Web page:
The criminalization of sex work in Georgia endangers the most marginalized in the queer community.
Black, transgender sex workers face criminalization resulting in systematic police harassment all too frequently leading to abuse, arrest, and incarceration.
For many transgender women, particularly black transgender women and transgender women of color, discrimination is a major barrier to employment. According to a 2015 study “transgender people who lost a job due to anti-transgender bias were almost three times as likely to engage in the sex trade (19.9% vs. 7.7%),” while, “an overwhelming majority (69.3%) of sex workers reported experiencing an adverse job outcome in the traditional workforce because of discrimination.”
While sex work is often low-paying, “for many transgender people, the sex trade can offer greater autonomy and financial stability compared to more traditional workplaces, with few barriers to entry,” according to the same study.
Of all transgender women surveyed by the National Transgender Discrimination Survey, 14.9% reported doing sex work, with 64.3% of transgender sex workers surveyed being either “Black and Black Multiracial” or “People of Color.”
Although discrimination in other forms of employment has a clear statistical correlation with who does sex work, it is important to note that people choose to do sex work for diverse reasons, not just necessity. For some, it is a “first-choice job,” even as the societal stigma attached to sex work leads many to assume that it is always an employment of last resort or coercion.
Sex worker advocacy organizations, like the Sex Workers Outreach Project (SWOP), stress that it is important to consider “trading sex for money and resources as neither inherently harmful or degrading, [nor] inherently stabilizing or empowering,” according to a PowerPoint presentation on SWOP’s website.
In other words, sex work is, precisely, just another type of work.
However, under Georgia law, exchanging sexual acts for money is illegal, with sections 16-6-9 through 16-6-12 of the Official Code of Georgia, Annotated (OCGA) criminalizing sex workers, those who hire them, their landlords, and pimps. While sex work itself is considered a misdemeanor in Georgia, those who hire sex workers, or house them, face “high and aggravated” misdemeanor, or, in certain cases, felony charges.
By criminalizing and harshly punishing those who hire sex workers, Georgia law seeks to deter much of their customer base, reducing sex workers’ incomes as well as their ability to vet those who hire them.
The ostensible purpose of deterring people from hiring sex workers is to prevent sex trafficking, on the assumption that all sex workers are being trafficked. Since this assumption is untrue, the law results in the endangerment of sex workers as they are forced to take on less reputable clients to make ends meet. At the same time, the criminalization of sex work itself places sex workers in direct danger from the police.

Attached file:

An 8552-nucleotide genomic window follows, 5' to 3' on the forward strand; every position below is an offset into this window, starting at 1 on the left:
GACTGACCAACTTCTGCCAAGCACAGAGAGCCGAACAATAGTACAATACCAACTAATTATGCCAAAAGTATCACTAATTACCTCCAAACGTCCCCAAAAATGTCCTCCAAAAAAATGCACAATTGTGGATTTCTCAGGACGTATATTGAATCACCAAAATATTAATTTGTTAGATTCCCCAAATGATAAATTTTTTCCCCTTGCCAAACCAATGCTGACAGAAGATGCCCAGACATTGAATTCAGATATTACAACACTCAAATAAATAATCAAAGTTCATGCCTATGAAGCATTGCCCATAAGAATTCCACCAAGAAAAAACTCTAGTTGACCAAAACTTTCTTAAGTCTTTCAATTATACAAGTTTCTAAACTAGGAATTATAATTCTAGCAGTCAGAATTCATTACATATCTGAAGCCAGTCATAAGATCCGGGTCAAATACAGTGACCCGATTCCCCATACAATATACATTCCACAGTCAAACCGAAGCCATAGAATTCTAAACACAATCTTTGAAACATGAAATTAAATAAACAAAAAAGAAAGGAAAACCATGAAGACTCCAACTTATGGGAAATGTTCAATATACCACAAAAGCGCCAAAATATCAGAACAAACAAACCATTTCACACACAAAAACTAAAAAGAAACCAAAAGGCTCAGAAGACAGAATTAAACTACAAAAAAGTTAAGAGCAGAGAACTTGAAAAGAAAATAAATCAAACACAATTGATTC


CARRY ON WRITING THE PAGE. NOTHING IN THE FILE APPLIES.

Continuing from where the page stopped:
It is common to hear stories of police harassment from black, transgender sex workers, even including instances where police demand sex in exchange for not arresting them. There have also been reports of police confiscating condoms from transgender sex workers, fueling disproportionately high rates of HIV transmission.
Those who are arrested face extremely inhumane conditions, almost always including being placed in a jail, or later, prison, of the wrong gender.
In court, transgender sex workers, particularly those who are black or of color, face higher rates of bias from judges and juries, doubtless contributing to wrongful convictions.
In prison, transgender sex workers face disproportionate rates of harassment, with 52.6% reporting harassment from correctional staff and more than a quarter reporting physical assault from the people with whom they are imprisoned. A quarter of transgender sex workers report being denied hormone treatments, and more than ten percent face sexual assault from prison officers.
After prison, the ordeal does not end, but continues with a parole system designed to result in re-arrest and reimprisonment, which scholar Michelle Alexander described via the title of her book on the subject as: “The New Jim Crow.”
To add to the bitter irony of criminalizing sex work ostensibly in order to rescue sex trafficking victims, being convicted of any crime, including “prostitution,” results in a de facto ban from all legal forms of work.
Considering the fact that white, transgender sex workers constitute just over six percent of all transgender sex workers, it is clear that this system of criminalization and punishment is aimed squarely at the intersection of race and gender based oppression.
This is what systematic racism combined with transphobia looks like.
Only when black trans lives matter, do trans lives matter.
For this article, Georgia Voice corresponded with the Chapter Coordinator of the Sex Workers Outreach Project, but was unable to schedule an interview as of the time of writing.